This paper discusses the youth crime trends in Canada, including the definition, historical perspective, public perceptions and official reports on youth crime. In the 18th century a child was considered a small size adult which means children were being treated equally with adults but by the end of 18th century, this began to change. Then with the beginning of industrial revolutionthe problem of youth crime started to bother general population. Starting from a historical perspective, this paper explores the reasons why the public opinions of youth crime are often misguided. It finds that negative media coverage and opinions of high profile professionals greatly influence the perceptions of public. It also discusses inaccuracies in official statistics reports on youth crime,keeping in mind that both under-reporting and over-reporting exist during the process of reporting crime incidents by the police and general public. Finally, based on the analysis of the public opinions and the pieces of evidence presented by the official reports, the paper concludes that youth crime rates in Canada has not been on the rise in recent years and it might have decreased slightlyafter Youth Criminal Justice Act came into effect.
A Probe into Youth Crime Trends in Canada
The Youth Criminal Justice Act, adopted by the former Liberal government in 2003 to replace the Young Offenders Act, promotes rehabilitation for young offenders, while reserving aged 12 to 17 years old, while reserving custody for serious crimes. When the new act was adopted, Canada had oneof the highest youth incarceration rates in the world. Interestingly, the number of youths imprisoned dropped to a dramatic 36 percent between 2003 and 2008, according to the latest figures available from Statistics Canada (Tibbetts, 2008, para. 1), but the youth crime rates are still very high in public opinion; many even believe that the rates are increasing as ever. So, how can we tell thatyouth crime rates increased or decreased since the adoption of the act? The answer to this question can influence the government and law-makers’ decision on whether or not to denounce the laws that advocate rehabilitation and prevention for young offenders.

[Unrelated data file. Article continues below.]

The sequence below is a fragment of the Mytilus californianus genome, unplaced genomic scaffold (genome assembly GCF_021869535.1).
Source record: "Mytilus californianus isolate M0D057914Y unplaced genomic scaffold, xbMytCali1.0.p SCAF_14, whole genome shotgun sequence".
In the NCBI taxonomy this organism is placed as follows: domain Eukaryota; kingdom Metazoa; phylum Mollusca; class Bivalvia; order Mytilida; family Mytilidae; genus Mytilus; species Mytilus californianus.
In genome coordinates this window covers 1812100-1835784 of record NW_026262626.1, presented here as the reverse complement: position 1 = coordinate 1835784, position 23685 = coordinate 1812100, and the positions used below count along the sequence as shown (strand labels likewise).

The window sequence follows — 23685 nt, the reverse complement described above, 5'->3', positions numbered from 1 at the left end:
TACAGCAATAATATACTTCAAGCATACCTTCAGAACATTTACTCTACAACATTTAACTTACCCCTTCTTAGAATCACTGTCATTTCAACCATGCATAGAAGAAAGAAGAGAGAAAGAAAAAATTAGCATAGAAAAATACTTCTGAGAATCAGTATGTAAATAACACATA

Definition and historical viewpoint
In Canada young person between the ages of 12 and 17 who break the law are charged with the same offencesas adults. There is no offence known as youth crime, the determination that an accused is a young offender is based on the age of the offender at the time the offence was committed. The terms “Youth” or “adolescence” were generally not in use until the end of 18th century and there was no problem like youth crime. Children were considered as same as adults only smaller, in terms of law, whichmeans that they took on adult’s responsibility and received equal treatment, but in the 18th century people started to realize that children take a long time to become adults, and also believed that adolescence is a transitional stage to adulthood.
Like cities in Europe, Canadian cities also started experiencing industrialization and problems of youth crime with unemployed young males fulfillingtheir economic needs by committing crimes during this time. The only difference was there that initially, the problem did not appear as severe in Canada as it was in more industrialized countries of Europe. It only became significant issue later as Canada became a dumping ground for the orphans and street youths of Britain cities, starting in the 1860s and continuing until the 1920s. From 75,000 to90,000 children are thought to be exported to Canada in this period. Ever since then, youth crime became a permanent topic for media, politicians and general public. The question of whether to use tougher treatment or to use an approach of prevention and rehabilitation still continues.
Youth crime trends: public perception vs. official reports
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